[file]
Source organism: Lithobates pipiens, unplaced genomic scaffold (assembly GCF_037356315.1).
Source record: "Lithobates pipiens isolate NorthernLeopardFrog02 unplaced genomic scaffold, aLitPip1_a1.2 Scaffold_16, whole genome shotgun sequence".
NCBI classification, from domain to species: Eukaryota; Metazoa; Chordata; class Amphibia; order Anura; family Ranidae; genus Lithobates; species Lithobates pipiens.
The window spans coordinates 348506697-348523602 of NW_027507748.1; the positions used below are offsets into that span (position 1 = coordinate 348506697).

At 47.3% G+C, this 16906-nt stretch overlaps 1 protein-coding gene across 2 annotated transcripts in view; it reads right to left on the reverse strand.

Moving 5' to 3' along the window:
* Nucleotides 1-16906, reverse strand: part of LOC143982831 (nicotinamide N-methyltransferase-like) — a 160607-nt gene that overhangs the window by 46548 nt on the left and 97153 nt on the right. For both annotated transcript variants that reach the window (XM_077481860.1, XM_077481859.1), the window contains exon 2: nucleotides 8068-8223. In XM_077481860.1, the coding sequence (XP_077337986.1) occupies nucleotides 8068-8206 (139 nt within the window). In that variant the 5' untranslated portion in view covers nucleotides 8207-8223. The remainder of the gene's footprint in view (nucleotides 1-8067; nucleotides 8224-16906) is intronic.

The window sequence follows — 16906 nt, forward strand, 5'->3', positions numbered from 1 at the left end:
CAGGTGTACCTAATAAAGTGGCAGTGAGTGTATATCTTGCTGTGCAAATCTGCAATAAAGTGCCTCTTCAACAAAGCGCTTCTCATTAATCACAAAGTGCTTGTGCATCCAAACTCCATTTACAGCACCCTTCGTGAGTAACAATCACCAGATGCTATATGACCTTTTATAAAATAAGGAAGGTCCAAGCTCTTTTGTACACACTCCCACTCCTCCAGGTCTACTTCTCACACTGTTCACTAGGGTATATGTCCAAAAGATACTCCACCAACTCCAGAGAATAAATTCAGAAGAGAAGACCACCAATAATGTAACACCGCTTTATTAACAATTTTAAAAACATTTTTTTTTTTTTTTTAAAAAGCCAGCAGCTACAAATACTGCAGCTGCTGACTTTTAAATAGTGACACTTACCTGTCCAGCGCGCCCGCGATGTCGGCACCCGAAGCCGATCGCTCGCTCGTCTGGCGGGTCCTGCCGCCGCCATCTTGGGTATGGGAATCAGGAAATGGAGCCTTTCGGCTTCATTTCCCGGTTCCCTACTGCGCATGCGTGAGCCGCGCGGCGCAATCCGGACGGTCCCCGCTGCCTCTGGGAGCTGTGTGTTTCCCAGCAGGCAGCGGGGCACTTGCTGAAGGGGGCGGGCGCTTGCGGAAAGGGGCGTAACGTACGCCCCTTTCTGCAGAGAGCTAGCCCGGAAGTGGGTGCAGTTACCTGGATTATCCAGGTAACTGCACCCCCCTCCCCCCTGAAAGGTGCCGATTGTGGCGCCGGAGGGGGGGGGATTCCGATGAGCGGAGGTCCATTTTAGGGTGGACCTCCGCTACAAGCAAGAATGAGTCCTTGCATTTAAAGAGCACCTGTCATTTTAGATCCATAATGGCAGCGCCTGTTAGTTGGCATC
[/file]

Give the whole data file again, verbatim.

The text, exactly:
Source organism: Lithobates pipiens, unplaced genomic scaffold (assembly GCF_037356315.1).
Source record: "Lithobates pipiens isolate NorthernLeopardFrog02 unplaced genomic scaffold, aLitPip1_a1.2 Scaffold_16, whole genome shotgun sequence".
NCBI classification, from domain to species: Eukaryota; Metazoa; Chordata; class Amphibia; order Anura; family Ranidae; genus Lithobates; species Lithobates pipiens.
The window spans coordinates 348506697-348523602 of NW_027507748.1; the positions used below are offsets into that span (position 1 = coordinate 348506697).

At 47.3% G+C, this 16906-nt stretch overlaps 1 protein-coding gene across 2 annotated transcripts in view; it reads right to left on the reverse strand.

Moving 5' to 3' along the window:
* Nucleotides 1-16906, reverse strand: part of LOC143982831 (nicotinamide N-methyltransferase-like) — a 160607-nt gene that overhangs the window by 46548 nt on the left and 97153 nt on the right. For both annotated transcript variants that reach the window (XM_077481860.1, XM_077481859.1), the window contains exon 2: nucleotides 8068-8223. In XM_077481860.1, the coding sequence (XP_077337986.1) occupies nucleotides 8068-8206 (139 nt within the window). In that variant the 5' untranslated portion in view covers nucleotides 8207-8223. The remainder of the gene's footprint in view (nucleotides 1-8067; nucleotides 8224-16906) is intronic.

The window sequence follows — 16906 nt, forward strand, 5'->3', positions numbered from 1 at the left end:
CAGGTGTACCTAATAAAGTGGCAGTGAGTGTATATCTTGCTGTGCAAATCTGCAATAAAGTGCCTCTTCAACAAAGCGCTTCTCATTAATCACAAAGTGCTTGTGCATCCAAACTCCATTTACAGCACCCTTCGTGAGTAACAATCACCAGATGCTATATGACCTTTTATAAAATAAGGAAGGTCCAAGCTCTTTTGTACACACTCCCACTCCTCCAGGTCTACTTCTCACACTGTTCACTAGGGTATATGTCCAAAAGATACTCCACCAACTCCAGAGAATAAATTCAGAAGAGAAGACCACCAATAATGTAACACCGCTTTATTAACAATTTTAAAAACATTTTTTTTTTTTTTTTAAAAAGCCAGCAGCTACAAATACTGCAGCTGCTGACTTTTAAATAGTGACACTTACCTGTCCAGCGCGCCCGCGATGTCGGCACCCGAAGCCGATCGCTCGCTCGTCTGGCGGGTCCTGCCGCCGCCATCTTGGGTATGGGAATCAGGAAATGGAGCCTTTCGGCTTCATTTCCCGGTTCCCTACTGCGCATGCGTGAGCCGCGCGGCGCAATCCGGACGGTCCCCGCTGCCTCTGGGAGCTGTGTGTTTCCCAGCAGGCAGCGGGGCACTTGCTGAAGGGGGCGGGCGCTTGCGGAAAGGGGCGTAACGTACGCCCCTTTCTGCAGAGAGCTAGCCCGGAAGTGGGTGCAGTTACCTGGATTATCCAGGTAACTGCACCCCCCTCCCCCCTGAAAGGTGCCGATTGTGGCGCCGGAGGGGGGGGGATTCCGATGAGCGGAGGTCCATTTTAGGGTGGACCTCCGCTACAAGCAAGAATGAGTCCTTGCATTTAAAGAGCACCTGTCATTTTAGATCCATAATGGCAGCGCCTGTTAGTTGGCATC